Small, with grey hair and now 70 years old, Raffaella Ottaviano is not the most likely looking heroine.
But there was a moment when she confronted the Camorra - the formidable Neapolitan mafia.
She made a stand, and launched a movement to drive the gangsters out of her community.
It all began when some Camorra men walked into Mrs Ottaviano's clothes shop on a street in Ercolano, a town on the outskirts of Naples.
"You know why we're here," they said. They had come to demand what's known as "il pizzo" - protection money.
For generations, the Camorra has extracted payments from shopkeepers, and bar owners and other small businesses in Ercolano and all across the region.
But Mrs Ottaviano decided that she would not hand over her money.
"Listen, please be kind and get out immediately, I have no intention of paying," she said, remembering her exchange with the men.
"And they said, 'But do you realise what you're doing?' And I said: 'I'm not interested. Just get out!'"
The Camorra has been described as Italy's most bloody and ruthless mafia. And very often its victims chose to say nothing.
But Mrs Ottaviano broke the silence.
She went to the police, and from photographs she identified the men who came to her shop. Soon they were arrested, and Mrs Ottaviano needed protection.
"For a year and a half, I was alone with the policemen, who never left me," she said.
But gradually, other shopkeepers in Ercolano began to follow her lead and refuse to pay the Camorra.
There were just two or three at first, and then a few more. But they would meet secretly and eventually they formed an association with the help of the local council.
That was back in 2006. And in the years since, their movement has grown in size and strength and determination.
'No more fear'
More than 80 businesses now refuse to pay the Camorra - and all the time more join the association.
But even now, does Raffaella worry that the Camorra might exact violent revenge for her defiance?
"I am calm," she says. "I don't even wonder about that. I wouldn't be able to live otherwise.
"There is no more fear now. We are all united. We couldn't go on like that.
"We must fight the Camorra. Not just with talk, but with action - with action."
Sometimes, though, the Camorra does punish those who defy it.
At Portici, not far from Ercolano, Raffaelle Rossi has a restaurant, called the Ciro a Mare.
Its location is perfect: down on the shores of the Bay of Naples, with a view of the island of Capri.
And the restaurant flourished, until the Camorra took an interest.
The gangsters demanded 50,000 euros (£41,700; $66,000) a year in protection money. Mr Rossi said no.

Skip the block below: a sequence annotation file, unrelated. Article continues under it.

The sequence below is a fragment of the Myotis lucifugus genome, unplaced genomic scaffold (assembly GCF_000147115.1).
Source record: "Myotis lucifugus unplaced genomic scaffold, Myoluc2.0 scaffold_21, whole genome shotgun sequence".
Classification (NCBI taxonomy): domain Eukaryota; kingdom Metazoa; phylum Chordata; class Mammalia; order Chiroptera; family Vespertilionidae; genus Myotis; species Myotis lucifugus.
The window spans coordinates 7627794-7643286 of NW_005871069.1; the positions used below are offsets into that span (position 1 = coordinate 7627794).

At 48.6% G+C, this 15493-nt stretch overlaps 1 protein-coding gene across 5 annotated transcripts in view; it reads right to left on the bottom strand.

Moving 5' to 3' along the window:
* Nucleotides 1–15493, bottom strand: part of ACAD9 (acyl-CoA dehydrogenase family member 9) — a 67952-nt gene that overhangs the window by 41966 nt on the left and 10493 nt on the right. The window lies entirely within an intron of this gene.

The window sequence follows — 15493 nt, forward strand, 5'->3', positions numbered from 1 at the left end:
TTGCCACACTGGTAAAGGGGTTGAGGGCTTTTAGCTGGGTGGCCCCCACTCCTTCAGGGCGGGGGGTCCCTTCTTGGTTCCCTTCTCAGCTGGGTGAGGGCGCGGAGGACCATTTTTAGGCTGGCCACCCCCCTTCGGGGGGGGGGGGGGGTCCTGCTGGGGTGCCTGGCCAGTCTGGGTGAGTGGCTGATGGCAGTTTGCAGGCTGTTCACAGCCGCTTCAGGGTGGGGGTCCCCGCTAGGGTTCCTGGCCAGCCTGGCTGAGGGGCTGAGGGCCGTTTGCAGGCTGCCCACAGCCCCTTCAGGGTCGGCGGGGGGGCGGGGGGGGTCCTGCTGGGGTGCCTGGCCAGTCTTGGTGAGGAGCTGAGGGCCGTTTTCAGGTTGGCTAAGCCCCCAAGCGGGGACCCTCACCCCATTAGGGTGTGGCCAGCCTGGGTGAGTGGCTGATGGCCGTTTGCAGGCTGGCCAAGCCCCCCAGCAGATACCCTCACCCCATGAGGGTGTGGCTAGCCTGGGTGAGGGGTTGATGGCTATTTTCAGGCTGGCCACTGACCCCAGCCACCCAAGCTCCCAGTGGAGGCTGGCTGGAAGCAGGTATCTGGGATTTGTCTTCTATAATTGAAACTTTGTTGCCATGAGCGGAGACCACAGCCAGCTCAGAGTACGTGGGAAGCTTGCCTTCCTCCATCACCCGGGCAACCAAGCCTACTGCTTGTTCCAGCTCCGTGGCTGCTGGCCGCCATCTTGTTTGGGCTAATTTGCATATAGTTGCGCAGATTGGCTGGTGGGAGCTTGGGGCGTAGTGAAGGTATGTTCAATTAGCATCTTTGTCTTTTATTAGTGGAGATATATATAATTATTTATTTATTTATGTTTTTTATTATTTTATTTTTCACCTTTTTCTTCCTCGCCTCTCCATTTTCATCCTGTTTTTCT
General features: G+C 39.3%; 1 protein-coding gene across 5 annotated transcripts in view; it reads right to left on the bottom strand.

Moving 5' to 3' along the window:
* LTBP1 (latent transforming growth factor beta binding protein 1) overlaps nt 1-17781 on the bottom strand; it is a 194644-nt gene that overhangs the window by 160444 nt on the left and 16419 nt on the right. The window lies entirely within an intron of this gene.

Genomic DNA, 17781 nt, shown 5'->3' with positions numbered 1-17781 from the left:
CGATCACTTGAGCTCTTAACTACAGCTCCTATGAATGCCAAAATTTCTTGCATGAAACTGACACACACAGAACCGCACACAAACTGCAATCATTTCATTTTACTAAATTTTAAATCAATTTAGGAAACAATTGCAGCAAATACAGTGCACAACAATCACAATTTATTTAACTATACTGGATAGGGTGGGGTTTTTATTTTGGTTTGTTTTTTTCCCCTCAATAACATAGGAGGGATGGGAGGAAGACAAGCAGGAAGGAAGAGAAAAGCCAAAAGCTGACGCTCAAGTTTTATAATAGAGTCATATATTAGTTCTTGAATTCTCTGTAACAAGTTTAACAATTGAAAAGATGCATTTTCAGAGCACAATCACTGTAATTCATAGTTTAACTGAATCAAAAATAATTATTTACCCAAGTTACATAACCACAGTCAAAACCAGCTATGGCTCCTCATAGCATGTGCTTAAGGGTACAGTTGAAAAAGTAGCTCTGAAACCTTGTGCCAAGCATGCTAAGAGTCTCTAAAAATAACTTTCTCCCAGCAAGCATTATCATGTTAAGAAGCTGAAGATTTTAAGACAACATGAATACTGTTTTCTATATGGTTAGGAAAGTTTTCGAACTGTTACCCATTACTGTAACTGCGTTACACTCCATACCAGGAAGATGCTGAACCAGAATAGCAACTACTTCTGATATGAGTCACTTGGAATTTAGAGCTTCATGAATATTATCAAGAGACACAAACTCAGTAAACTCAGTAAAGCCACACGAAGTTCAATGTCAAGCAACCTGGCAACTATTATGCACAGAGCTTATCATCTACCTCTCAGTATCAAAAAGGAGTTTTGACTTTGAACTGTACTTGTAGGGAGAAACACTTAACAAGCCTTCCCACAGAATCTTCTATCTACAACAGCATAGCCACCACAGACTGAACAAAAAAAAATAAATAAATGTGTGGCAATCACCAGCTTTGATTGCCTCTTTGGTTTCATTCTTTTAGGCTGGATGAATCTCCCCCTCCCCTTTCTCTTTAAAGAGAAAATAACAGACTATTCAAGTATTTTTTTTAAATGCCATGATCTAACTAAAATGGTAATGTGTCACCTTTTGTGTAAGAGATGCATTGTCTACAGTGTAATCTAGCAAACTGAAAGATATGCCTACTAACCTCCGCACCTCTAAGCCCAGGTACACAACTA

First, the restaurant's windows were shot at. Then, one night after Mr Rossi had closed up, a bomb was placed in the entrance.
Next, two men on a motorbike fired at him in his car. And finally, the restaurant was set ablaze.
But standing in the shell of what was his business, Mr Rossi said that he would rebuild and reopen. And even although he is afraid, he says he will not pay the Camorra.
"We're human," he said. "We cannot deny the fear that we feel even today. Much fear. But we do have to destroy this kind of pressure."
The shopkeepers of Ercolano believe that they are winning.
In her bakery, Sofia Ciriello withstood intense pressure from the Camorra and refused to make the pizzo payments.
"People have to free themselves from this slavery and oppression - regain their dignity because things are not like they used to be," she said.
And what has been achieved in the town has not only been based on the courage of its shop owners.
They have been strongly supported by the police. Dozens of "Camorristi" have been arrested for attempted extortion.
And the local authority has backed those who stood up to the gangsters.
It is believed to have been the first council in Italy to offer tax breaks to businesses that go to the police, instead of paying.
"What is happening in Ercolano is extraordinarily important," said Rosario Cantelmo, an anti-mafia prosecutor in Naples.
He said that until two years ago, many businessmen were still refusing to admit that they were submitting to the gangsters' demands.
They would stay silent even when threatened with prosecution for "assisting a criminal organisation".
"Today, instead, unexpectedly, for a series of reasons, there is a new culture," Mr Cantelmo said.
"These people gained courage, went to the police, and complained about the extortion."
Mr Cantelmo said he had never seen anything quite like it the region.
And he believes that the gangsters are worried.
"They are facing a reality with which they are not familiar," he said.
"It never used to be that people would - in front of a judge - look them in the face and accuse them without fear.
"We haven't completely eradicated the Camorra issue in Ercolano. We haven't won the war yet, but we are winning many important battles."